One can never really understand a new climate until they have experienced it throughout a couple of years. This in spite of our access to weather channels and incessant weather conversations.
When we bought our first home in Vermont we noticed that the owners had a heavy duty, walk behind snow blower. We asked if they would like to sell it to us since, coming from an apartment in Boston, we had no equipment for the much anticipated, arduous winters ahead of us. But, no, they didn’t want to sell it as they were taking it with them. What?! They were moving to Georgia! Everyone told them that it hardly ever snowed in Georgia! But, to a lifelong New Englander, “hardly ever” is ever enough. Away went “our” snow-thrower.
Yesterday I thought of them and how they felt when they pulled that thing off the truck in the heat of a southern September day. It was a hot September day in France and I was pulling bags and bags of chemical toe warmers out of the boxes that are finally being unpacked. We have brought hundreds of toe warmers to southern France-- where it “hardly ever” snows. Never has a phrase allowed so much peculiar behavior. I guess one can only think ahead to where one’s going in relative terms to where one’s been. Vermont is at the extreme end of the weather spectrum and it’s hard to balance out from there. Looking at the Costco boxes of toe warmers and thinking about our first French winter, Tom says that we have a supply that would last 5 or 6 generations. Then there are the six or so pairs of ear muffs that have turned up. Luckily we knew better than to bring the full-length down coats. (Coats so big most people thought we were wearing sleeping bags.)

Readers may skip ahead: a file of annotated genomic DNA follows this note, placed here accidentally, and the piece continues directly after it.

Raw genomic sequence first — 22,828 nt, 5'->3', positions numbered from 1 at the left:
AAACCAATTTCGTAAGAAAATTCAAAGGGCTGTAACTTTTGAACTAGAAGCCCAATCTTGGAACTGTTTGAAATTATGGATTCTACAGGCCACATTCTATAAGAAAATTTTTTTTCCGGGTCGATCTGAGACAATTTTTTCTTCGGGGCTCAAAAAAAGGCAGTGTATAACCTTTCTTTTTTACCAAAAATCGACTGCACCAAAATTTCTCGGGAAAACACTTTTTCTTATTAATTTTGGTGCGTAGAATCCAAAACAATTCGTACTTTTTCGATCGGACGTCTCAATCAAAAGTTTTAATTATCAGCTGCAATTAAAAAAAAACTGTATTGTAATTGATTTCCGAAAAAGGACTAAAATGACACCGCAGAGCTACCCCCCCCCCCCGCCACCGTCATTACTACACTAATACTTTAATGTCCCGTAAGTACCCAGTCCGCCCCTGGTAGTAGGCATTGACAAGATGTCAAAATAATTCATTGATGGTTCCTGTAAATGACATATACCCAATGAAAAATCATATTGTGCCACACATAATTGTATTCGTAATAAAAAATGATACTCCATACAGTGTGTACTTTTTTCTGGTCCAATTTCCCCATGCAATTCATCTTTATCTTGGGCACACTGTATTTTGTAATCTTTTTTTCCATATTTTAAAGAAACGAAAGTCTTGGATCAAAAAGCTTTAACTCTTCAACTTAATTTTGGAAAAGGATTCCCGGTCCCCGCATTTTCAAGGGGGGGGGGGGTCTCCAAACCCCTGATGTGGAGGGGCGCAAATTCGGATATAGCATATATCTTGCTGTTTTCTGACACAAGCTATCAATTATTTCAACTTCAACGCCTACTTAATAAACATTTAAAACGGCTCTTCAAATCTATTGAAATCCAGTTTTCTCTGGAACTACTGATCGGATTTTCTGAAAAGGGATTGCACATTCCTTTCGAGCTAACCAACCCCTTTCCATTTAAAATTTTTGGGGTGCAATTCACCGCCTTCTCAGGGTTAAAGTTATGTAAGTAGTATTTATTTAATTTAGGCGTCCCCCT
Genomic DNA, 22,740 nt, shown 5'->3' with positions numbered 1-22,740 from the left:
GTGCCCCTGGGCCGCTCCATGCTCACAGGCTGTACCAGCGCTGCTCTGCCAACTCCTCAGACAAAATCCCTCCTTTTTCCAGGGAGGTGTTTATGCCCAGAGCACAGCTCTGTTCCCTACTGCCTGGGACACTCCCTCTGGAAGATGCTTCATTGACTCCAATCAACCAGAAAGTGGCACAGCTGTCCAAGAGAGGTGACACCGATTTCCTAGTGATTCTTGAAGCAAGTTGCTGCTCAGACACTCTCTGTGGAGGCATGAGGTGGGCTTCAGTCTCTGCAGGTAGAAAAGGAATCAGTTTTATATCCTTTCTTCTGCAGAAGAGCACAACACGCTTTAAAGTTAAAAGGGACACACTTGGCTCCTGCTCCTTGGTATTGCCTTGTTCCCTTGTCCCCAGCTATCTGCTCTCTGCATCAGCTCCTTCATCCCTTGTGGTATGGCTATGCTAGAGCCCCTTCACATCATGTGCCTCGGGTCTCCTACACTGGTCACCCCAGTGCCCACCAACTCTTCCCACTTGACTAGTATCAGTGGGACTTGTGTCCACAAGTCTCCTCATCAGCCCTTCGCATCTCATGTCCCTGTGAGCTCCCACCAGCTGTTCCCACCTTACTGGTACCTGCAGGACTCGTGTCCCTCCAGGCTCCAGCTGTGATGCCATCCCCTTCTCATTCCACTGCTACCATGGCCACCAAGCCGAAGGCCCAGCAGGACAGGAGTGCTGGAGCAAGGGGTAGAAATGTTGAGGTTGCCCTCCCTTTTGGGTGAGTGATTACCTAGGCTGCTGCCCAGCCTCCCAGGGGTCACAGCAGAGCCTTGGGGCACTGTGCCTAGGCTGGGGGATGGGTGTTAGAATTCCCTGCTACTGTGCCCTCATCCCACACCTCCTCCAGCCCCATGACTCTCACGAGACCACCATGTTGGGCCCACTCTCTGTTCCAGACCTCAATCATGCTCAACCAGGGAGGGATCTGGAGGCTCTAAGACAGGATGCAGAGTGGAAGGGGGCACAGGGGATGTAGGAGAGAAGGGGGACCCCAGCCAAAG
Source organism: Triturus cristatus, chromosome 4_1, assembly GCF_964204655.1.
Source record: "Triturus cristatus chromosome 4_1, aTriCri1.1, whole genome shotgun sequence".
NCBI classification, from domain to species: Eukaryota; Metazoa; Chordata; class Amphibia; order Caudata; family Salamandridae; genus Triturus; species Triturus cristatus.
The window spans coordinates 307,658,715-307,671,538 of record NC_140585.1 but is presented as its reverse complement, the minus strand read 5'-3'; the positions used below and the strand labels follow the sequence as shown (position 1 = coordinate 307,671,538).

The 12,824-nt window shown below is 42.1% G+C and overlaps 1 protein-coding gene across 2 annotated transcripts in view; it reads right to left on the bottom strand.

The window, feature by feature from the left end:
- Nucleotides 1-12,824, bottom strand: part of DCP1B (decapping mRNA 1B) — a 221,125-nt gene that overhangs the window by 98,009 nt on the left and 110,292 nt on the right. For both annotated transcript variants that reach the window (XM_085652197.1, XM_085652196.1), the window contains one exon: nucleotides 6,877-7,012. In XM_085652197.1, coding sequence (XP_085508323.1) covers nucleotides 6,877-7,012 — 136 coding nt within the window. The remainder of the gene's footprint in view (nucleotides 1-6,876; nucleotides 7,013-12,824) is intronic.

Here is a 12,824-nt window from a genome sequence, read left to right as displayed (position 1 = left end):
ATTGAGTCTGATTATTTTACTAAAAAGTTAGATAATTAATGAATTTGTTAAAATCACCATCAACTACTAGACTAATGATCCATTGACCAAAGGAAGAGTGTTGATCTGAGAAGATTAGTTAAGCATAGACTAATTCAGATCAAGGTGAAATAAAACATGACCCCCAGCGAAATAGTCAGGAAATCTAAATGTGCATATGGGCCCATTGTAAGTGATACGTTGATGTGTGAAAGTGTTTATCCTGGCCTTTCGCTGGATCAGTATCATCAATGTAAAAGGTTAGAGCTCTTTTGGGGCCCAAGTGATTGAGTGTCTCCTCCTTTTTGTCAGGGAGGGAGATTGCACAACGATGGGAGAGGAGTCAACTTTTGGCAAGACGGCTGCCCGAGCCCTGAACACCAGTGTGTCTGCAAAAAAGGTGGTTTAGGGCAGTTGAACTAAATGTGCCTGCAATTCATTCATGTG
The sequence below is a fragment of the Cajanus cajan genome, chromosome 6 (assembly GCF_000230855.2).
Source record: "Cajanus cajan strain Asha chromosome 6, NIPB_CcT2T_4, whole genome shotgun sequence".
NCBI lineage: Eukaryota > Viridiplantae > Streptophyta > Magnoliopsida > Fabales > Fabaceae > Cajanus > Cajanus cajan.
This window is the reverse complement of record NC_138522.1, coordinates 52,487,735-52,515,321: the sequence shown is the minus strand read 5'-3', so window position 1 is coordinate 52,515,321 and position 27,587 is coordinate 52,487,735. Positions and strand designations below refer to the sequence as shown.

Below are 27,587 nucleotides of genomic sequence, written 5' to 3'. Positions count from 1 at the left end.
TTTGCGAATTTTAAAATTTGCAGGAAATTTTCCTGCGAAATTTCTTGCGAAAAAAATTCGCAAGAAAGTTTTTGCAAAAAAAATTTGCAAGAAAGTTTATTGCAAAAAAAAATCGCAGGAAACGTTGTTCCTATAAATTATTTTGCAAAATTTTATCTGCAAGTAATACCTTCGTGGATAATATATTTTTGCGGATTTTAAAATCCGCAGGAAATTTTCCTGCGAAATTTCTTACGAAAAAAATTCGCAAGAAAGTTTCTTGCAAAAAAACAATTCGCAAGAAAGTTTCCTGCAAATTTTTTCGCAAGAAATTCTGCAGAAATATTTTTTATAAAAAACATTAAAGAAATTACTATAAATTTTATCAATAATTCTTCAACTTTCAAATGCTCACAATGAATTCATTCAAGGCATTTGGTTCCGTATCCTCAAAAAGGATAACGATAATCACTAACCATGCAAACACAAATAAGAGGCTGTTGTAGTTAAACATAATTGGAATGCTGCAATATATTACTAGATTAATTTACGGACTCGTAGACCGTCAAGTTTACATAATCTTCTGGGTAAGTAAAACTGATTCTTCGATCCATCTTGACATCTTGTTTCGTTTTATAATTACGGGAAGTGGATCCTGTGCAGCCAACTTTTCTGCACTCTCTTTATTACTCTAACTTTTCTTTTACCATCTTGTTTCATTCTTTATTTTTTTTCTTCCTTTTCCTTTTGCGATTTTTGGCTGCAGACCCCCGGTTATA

But I did find Jolie’s snow booties neatly packed in.
We are not living in the southern France of everyone’s dreams (that place is on the Mediterranean side of southern France), but it is a long, long way from the half-year winters of Vermont.